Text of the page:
Monday night’s BCS Championship Game was a veritable yuck-fest. Well, it was for virtually everyone except Notre Dame fans and their investors. I suspect the television ratings for the second half slid markedly, so perhaps some broadcast executives or those who booked ad space deep into the game weren’t particularly thrilled, either.

At one point, Brent Musberger added this gem. “If this was a prize fight, they’d stop it.”

The social media world blew up with a number of storylines to follow during the game, making it a far more watchable broadcast.

  • SEC supporters puffed out their chests.
  • Notre Dame detractors logged schedule and conference barbs.
  • People did advance scouting reports on “The Bachelor” contestants.

I’ll let others put up their lines about the crowd shots and the booth’s infatuation with such. I can’t do the one-liners justice and, well, it’s played out mid-morning.

I want to run back to that larger issue lurking in the background, the issue tied to the first bullet on the list.

Nick Saban has built a dynasty in Alabama.

You may not like him. You may be tired of hearing about Saban, the SEC and Alabama football. You may deride his short run as the head coach of the Miami Dolphins.

We talk about great programs and historic runs in college sports. We talk about consistency, recruiting dominance and “blue-chip” athletes. The word “Legend” is now part of the discussion, and Saban’s place in NCAA history is being examined.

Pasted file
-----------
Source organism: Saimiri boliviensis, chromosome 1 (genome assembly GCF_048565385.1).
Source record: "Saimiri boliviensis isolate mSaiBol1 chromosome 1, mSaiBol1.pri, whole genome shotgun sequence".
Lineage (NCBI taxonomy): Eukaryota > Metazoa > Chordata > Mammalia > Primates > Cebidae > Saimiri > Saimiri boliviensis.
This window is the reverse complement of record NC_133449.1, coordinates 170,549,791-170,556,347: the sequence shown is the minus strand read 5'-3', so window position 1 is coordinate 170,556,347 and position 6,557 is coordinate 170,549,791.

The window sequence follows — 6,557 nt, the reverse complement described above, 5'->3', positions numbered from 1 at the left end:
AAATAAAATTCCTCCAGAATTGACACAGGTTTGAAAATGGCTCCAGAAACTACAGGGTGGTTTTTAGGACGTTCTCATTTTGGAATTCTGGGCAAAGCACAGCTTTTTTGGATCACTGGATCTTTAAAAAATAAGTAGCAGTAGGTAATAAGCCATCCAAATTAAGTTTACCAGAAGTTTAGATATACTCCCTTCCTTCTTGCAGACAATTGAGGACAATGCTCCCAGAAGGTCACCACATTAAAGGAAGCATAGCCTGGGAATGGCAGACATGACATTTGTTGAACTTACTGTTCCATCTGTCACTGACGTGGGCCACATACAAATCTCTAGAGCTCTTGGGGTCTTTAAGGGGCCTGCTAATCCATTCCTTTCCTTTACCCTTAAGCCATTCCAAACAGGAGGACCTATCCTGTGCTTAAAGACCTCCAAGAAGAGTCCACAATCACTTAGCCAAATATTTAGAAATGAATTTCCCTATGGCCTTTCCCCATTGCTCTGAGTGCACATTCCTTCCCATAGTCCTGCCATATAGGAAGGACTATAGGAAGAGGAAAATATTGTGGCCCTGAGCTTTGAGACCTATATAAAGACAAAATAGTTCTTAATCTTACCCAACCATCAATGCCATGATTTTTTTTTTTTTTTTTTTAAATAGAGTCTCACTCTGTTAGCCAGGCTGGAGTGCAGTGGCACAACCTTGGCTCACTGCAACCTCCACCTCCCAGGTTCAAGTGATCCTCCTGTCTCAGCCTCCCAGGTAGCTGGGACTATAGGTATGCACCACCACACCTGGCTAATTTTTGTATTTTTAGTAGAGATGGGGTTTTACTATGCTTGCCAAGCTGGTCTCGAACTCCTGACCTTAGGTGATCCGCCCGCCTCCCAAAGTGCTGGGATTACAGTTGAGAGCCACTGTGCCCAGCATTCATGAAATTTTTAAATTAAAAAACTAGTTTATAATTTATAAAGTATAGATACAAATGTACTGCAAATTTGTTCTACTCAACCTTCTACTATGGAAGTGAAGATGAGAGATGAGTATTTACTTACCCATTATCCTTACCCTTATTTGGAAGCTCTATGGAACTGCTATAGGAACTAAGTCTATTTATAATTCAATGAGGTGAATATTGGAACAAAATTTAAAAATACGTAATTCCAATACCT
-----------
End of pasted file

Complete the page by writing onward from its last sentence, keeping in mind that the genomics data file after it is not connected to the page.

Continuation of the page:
Since joining the Crimson Tide, Saban has produced a record of 63-13, including three BCS Championships. Think about the fact that six of those losses came in his first year as head coach (2007).

Last night’s drubbing of Notre Dame marked Saban’s fourth national title. He won his first as the coach of the LSU Tigers by defeating Oklahoma in 2003. Saban went 48-16 as the coach of the Tigers.

The quick math says that Saban owns a ridiculous .793 winning percentage during his SEC tenure.

His overall collegiate coaching record is 154-55-1 (34-24-1 as the coach of the Michigan State Spartans before taking over at LSU and 9-2 at Toledo).

Saban’s name has been tossed about regarding NFL coaching jobs, most notably the Browns and Eagles. Barring a late reversal, it appear that Saban is set on returning to try and earn his third straight national title.

Start the trademark process now on your catchy slogans and practice your 140-character Twitter gems.